Saturday, May 18, 2013

Saying goodbye to JP Morgan Palladium

I’ve written about my personal experience with the JP Morgan Palladium card a few times (here and here) before.
There’s no doubt that the Palladium card is a very unique and interesting credit card.  It is probably the most beautiful credit card ever created.  It is constructed with Palladium, has 23K yellow gold accents, has my awesome signature laser etched on the back of the card and it feels very hefty in your hands.  

The mystique of the Palladium card is what makes many individuals drool over it.  My articles on the Palladium card are some of my most popular posts. 

The Palladium card is also a credit card that draws an unwanted amount of attention. 

When I have used it in the past to pay for purchases, I’ve received very excited responses: “Wow man, this card is LEGIT!  Can I hold it?  Wow, this is really heavy.” (said in an enthusiastic and loud tone)

I’ve looked on uncomfortably as I’ve seen waiters/waitresses pass the card around to show their coworkers nearby.

I’ve even been treated much nicer in hotels after I’ve used my Palladium card at the front desk.   

This unwanted attention has led me to mostly use the plastic version of the Palladium card most of the time:  
Although the plastic version is very nice looking (looks just like the JP Morgan Select card), it doesn’t draw any unwanted attention.  The metal card has stayed in my wallet as “wallet candy” in the meantime.     

While I’ve detailed the Palladium benefits in the past, my favorite ones have been: unlimited guest access to airport lounges, no pre-set spending limit, and the fact that this card acts as a hidden tradeline.  

Credit reporting agencies simply do not see the Palladium card on my report, which has been nice.  I’ve been able to run several thousand dollars worth of purchases (manufactured spending) on my statements with no ill effects on my credit whatsoever.

Earlier this month, I received the annual fee of $595 for my Palladium card:
At first, I intended on paying for the annual fee with my Chase Ultimate Rewards points.  It would have cost 59,500 UR points at 1 point = 1 cent value.  This would not have cost me any money, and I could have remained a cardholder another year.  Right now we are still swimming in over 150,000 Ulimate Rewards points.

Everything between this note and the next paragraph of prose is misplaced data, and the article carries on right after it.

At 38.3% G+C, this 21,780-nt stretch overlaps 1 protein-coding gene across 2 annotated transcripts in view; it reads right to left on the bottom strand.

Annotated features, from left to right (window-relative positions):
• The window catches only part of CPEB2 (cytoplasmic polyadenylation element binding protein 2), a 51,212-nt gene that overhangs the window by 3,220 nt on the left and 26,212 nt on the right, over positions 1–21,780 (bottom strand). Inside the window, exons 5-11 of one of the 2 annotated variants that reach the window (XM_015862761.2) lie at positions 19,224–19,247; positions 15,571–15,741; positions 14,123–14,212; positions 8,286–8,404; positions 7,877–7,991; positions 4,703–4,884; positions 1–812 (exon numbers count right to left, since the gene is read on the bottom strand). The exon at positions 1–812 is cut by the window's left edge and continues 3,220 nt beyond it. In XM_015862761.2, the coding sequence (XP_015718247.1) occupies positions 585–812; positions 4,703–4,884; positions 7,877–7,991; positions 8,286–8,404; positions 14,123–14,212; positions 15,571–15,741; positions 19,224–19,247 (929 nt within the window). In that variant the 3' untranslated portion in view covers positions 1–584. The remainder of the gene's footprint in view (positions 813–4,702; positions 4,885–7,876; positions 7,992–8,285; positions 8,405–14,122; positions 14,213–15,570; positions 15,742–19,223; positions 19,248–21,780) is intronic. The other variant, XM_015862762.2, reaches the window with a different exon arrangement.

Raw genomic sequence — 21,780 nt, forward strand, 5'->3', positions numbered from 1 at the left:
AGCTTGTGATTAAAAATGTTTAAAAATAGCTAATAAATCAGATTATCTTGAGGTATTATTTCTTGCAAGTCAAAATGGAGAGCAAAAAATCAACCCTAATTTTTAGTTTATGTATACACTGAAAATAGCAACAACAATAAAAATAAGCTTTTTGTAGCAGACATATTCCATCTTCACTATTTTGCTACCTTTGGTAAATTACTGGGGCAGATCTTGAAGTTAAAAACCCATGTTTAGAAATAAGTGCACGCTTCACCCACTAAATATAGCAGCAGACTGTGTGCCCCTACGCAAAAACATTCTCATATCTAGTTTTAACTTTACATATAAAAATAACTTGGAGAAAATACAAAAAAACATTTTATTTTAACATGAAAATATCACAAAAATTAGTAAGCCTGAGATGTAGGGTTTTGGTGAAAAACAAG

Then I stopped and thought about what we could do with 59,500 Ultimate Rewards points.  We could use them to transfer to Southwest, United, Korean, British Airways or Virgin airlines and take another free flight somewhere.  We could also use them to transfer to Marriott, Hyatt, or Priority Club for free hotel stays.  
At the very least, I could just convert 59,500 UR points into an extra $595 dollars into my Chase checking account. 

I also thought about what the Palladium card represents: consumerism to the extreme

Most of the extra benefits that the Palladium card offers cater to those who spend the most money.  Want to stay at a fancy hotel?  Palladium concierge will get you set up at a top tier expensive hotel, make sure you have early check-in, late check-out, free breakfast, free hotel gifts, and limo service.  Want to dine at some of the most expensive and exclusive restaurants?  Concierge will make reservations for you.  

For those who spend over $100,000 a year, the Palladium card rewards you with an extra 35,000 Ultimate Rewards bonus points.

And with my new mindset against mass consumerism, I called JP Morgan customer service to cancel the card.  I first asked if they could downgrade my card to the JP Morgan Select card ($95 annual fee) or any no annual fee Chase credit card.  It turns out that the Palladium card cannot be downgraded or converted into any other credit cards at this time

Customer service was kind enough to preserve my credit limit and divide it to between my two Chase Freedom cards that don’t have any annual fees.  I was promptly refunded the $595 statement charge within 48 hours:
We are now both using my wife's Sapphire Preferred premium Chase credit card.  This card allows us to transfer UR points into various partner programs.  When the $95 annual fee comes, we will explore other options to continue to be able to transfer our UR points to other partners, like using the Chase Ink Plus or Chase Ink Bold business credit cards.  We may also keep the Chase Sapphire Preferred and just pay the annual fee with 9,500 UR points.

Ending my relationship with JP Morgan Palladium is a small step towards ending our fascination / obsession with consumerism.  We’ll also be able to save and enjoy an extra 59,500 Ultimate Rewards points every year (the cost of the annual fee in points).  I think I'll start planning another vacation for us!

Coincidentally, I have received my automatic annual renewal for Lounge Club and United Club prior to canceling my Palladium card.  

I called both lounge access cards and found out that I still have 1 year worth of membership as paid for by JP Morgan.  It will be nice to get lounge access for another year, but if I get cancelled from these programs, we will simply wait to board with everyone else in the common areas. 


  1. Why the dreastic change of heart and mindset? Rough year? I enjoyed reading your reviews, hope all is well.

    1. Thank you for your comment. Contrary to having a rough year, we've had a great year of prosperity and wealth accumulation. A big part of it was simply being more frugal and cutting back on frivolous spending. While the Palladium card does have value for many of its cardholders, I decided that the costs outweighed the benefits for us. There are plenty of other credit cards that offer excellent benefits without a $595 annual fee.


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